A final review of the iconic Land Rover Defender

It is no secret that the iconic Land Rover Defender will not be manufactured at the Solihull plant for much longer. Whether its manufacture will be continued in some other part of the world is not clear; however, it is clear that this vehicle has been around for nearly 70 years.

The closest rivals to the Defender are the Mitsubishi Shogun and the Toyota Land Cruiser, both of which have an excellent pedigree but fall short of the British Defender when it comes to off-road ability. There are many cars that are more comfortable and drive more efficiently on motorways; however, people don't buy into Land Rover for these features.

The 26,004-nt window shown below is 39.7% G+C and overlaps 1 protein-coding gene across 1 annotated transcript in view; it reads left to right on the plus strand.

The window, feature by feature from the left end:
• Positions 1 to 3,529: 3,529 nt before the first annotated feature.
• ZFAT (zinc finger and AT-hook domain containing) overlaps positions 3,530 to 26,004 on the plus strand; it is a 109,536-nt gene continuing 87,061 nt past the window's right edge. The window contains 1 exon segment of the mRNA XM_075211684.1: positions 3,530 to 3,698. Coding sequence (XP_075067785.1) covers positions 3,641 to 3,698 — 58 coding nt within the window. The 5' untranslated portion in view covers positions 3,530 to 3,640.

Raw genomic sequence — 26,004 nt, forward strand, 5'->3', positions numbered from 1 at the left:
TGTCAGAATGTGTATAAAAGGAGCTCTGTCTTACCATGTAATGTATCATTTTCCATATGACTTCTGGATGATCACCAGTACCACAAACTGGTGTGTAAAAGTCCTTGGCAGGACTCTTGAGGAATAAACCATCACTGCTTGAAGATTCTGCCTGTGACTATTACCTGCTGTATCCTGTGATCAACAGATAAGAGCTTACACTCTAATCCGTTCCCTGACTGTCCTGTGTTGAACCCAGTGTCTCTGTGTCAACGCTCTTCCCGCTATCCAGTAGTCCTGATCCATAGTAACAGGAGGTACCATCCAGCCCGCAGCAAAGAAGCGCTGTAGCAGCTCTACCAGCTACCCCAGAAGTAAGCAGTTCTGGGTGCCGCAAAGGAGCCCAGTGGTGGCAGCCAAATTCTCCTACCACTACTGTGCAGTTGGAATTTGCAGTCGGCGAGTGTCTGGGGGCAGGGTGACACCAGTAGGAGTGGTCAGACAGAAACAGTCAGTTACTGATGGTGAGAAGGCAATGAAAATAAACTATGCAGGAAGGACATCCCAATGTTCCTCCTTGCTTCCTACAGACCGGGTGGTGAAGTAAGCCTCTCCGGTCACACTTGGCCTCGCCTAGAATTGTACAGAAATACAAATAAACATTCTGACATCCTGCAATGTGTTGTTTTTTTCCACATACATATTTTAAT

The Defender can be purchased in three sizes: 90,110 and 130, which refer to the distance between the rear and front wheels. There are several body types available, such as the van-like hard top, the station wagon and the pick-up. The engine, unlike in modern SUVs, is limited to the 2.2-litre diesel, which is not only noisy but also extremely thirsty; however, the owner gets superb pulling power. At a meagre 30mpg maximum and with high CO2 emissions, this is not the most cost-effective vehicle to run.

With permanent four-wheel drive, large wheels and tyres, a rust-resistant aluminium body and a cabin minus a radio, it can be hard to see why this car has lasted so long. There has to be something about any car to keep it at the top for seven decades, however, and whatever the 'X factor' is, the Defender certainly has it in abundance.